It's a scene from another (famous) movie:
BlacKkKlansman opens with a famous crane shot from the classic Gone
With the Wind. Scarlett O’Hara (Vivien Leigh) roams through a train
yard full of Civil War injured and dead as a tattered Confederate flag
flaps in the breeze, the 1939 film's bow to a romanticized view of the
Spike Lee’s newest joint, BlacKkKlansman, opens with a scene from
another film: Gone with the Wind, the part when Vivien Leigh’s
character, Scarlett O’Hara, surveys the massive Confederate casualties
following the Battle of Atlanta—a resounding victory for the Union
that presaged the surrender of the slave-holding South less than a
It’s a hilarious barb to open the film with—a parameter-setting visual
gag that undermines the argument of white power before it even begins.
You fought a war 150 years ago and lost, Lee’s saying. Get over it.
Everything that comes next makes the Confederate fanboys decades later
seem like genuine losers.
The opening also comes off as something of a dig at Gone with the Wind
itself, whose reputation as one of the great films of all time took a
hit in the second half of the 20th century when modern film critics
and historians pointed out that, actually, it’s pretty racist and
nostalgic about the “Lost Cause” of the American Civil War—a
historical justification for perpetuating white supremacism.
So much of BlacKkKlansman – a genre movie that takes a recognizable storytelling mode (the "buddy cop" comedy) and remolds it to fit the revolutionary tale Lee is telling – deals with the cinematic image, and how it acts as a mirror: reflecting and distorting both American history and its people throughout the medium’s just over 100-year lifetime. There's a reason the very first scene we see in BlacKkKlansman wasn't even shot by Lee, but comes from Victor Fleming's heralded big screen adaptation of Gone With the Wind ('39). As the camera slowly pulls back over the battlefield of Atlanta, it's a reminder that one of the earliest American cinematic "classics" celebrated a white Southern heroine who owned slaves and even lived under a charred symbol of racist pride: The Confederate Flag (which fills up the majority of the first frame, defiantly flapping in the wind above hundreds of fallen Confederate soldiers).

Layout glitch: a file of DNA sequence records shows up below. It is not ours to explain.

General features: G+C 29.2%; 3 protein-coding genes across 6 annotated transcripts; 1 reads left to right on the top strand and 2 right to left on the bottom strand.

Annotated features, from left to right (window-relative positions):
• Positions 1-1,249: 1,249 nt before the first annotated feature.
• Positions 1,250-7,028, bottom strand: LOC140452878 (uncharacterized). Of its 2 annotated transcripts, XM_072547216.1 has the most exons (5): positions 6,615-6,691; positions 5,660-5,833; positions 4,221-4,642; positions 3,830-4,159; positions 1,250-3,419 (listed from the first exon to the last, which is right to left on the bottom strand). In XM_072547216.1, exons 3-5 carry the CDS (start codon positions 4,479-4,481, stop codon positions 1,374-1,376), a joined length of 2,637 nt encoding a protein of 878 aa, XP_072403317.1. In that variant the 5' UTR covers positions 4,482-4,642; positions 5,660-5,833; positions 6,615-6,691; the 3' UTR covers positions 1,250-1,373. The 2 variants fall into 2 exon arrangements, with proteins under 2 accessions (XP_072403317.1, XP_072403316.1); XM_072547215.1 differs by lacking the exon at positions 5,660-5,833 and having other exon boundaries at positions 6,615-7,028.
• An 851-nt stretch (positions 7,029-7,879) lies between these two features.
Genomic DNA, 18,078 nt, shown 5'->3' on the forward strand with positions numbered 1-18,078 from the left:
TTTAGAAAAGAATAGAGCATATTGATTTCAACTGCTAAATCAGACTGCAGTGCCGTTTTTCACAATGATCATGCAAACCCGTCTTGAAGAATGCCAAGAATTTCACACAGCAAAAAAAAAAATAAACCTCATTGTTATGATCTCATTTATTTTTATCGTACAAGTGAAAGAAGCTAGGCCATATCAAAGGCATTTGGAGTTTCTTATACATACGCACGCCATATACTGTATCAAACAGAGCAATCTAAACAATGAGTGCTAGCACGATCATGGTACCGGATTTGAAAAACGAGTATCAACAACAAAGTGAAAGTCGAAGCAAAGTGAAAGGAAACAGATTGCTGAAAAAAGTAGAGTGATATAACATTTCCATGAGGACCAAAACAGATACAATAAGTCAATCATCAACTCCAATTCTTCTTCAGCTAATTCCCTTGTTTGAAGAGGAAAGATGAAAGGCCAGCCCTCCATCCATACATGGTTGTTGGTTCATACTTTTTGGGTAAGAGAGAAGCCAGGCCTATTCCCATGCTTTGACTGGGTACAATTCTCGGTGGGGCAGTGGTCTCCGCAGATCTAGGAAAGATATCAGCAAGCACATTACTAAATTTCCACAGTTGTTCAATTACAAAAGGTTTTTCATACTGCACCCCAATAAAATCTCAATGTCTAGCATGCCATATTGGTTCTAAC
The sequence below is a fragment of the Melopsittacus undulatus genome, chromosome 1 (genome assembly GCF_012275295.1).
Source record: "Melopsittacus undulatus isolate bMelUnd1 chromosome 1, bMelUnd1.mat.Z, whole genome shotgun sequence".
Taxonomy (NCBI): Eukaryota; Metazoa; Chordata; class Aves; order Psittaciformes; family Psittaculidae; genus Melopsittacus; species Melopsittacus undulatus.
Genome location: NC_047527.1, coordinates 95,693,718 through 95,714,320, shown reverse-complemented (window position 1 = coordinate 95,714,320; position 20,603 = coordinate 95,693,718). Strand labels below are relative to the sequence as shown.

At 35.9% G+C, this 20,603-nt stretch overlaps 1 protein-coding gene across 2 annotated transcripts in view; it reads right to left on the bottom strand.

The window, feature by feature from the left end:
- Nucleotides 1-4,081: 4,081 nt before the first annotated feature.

Upon its release, Gone With the Wind was a national sensation, with its opening date even declared a state holiday by Eurith D. Rivers, the Governor of Georgia. The most expensive film production yet attempted by an ever-expanding Hollywood, producer David O. Selznick feared he’d never see a profit. Instead – despite a nearly four-hour running time – Gone With the Wind grossed 25 times its cost on the movie’s initial run, and won eight Academy Awards, including Best Picture. Adjusted for inflation, this Technicolor dream of the “Old South” – which comes complete with Hattie McDaniel's Best Supporting Actress win for her portrayal of house servant, Mammy – remains one of the biggest box office hits in US cinema history, and was named the fourth best American film by the AFI in ‘98.
Nevertheless, Gone With the Wind is still undeniably problematic, and has even been condemned by certain critics as being an antiquated relic that should go the way of the Confederate Flag. As Lou Lumenick wrote in the NY Post back in '15:
"True, Gone with the Wind isn’t as blatantly and virulently racist as D.W. Griffith’s Birth of a Nation, which was considered one of the greatest American movies as late as the early 1960s, but is now rarely screened, even in museums. The more subtle racism of Gone with the Wind is in some ways more insidious, going to great lengths to enshrine the myth that the Civil War wasn’t fought over slavery — an institution the film unabashedly romanticizes."
Here is Spike Lee talking to BlackTree TV on how he saw Gone with the Wind as a child and was disturbed by the movie: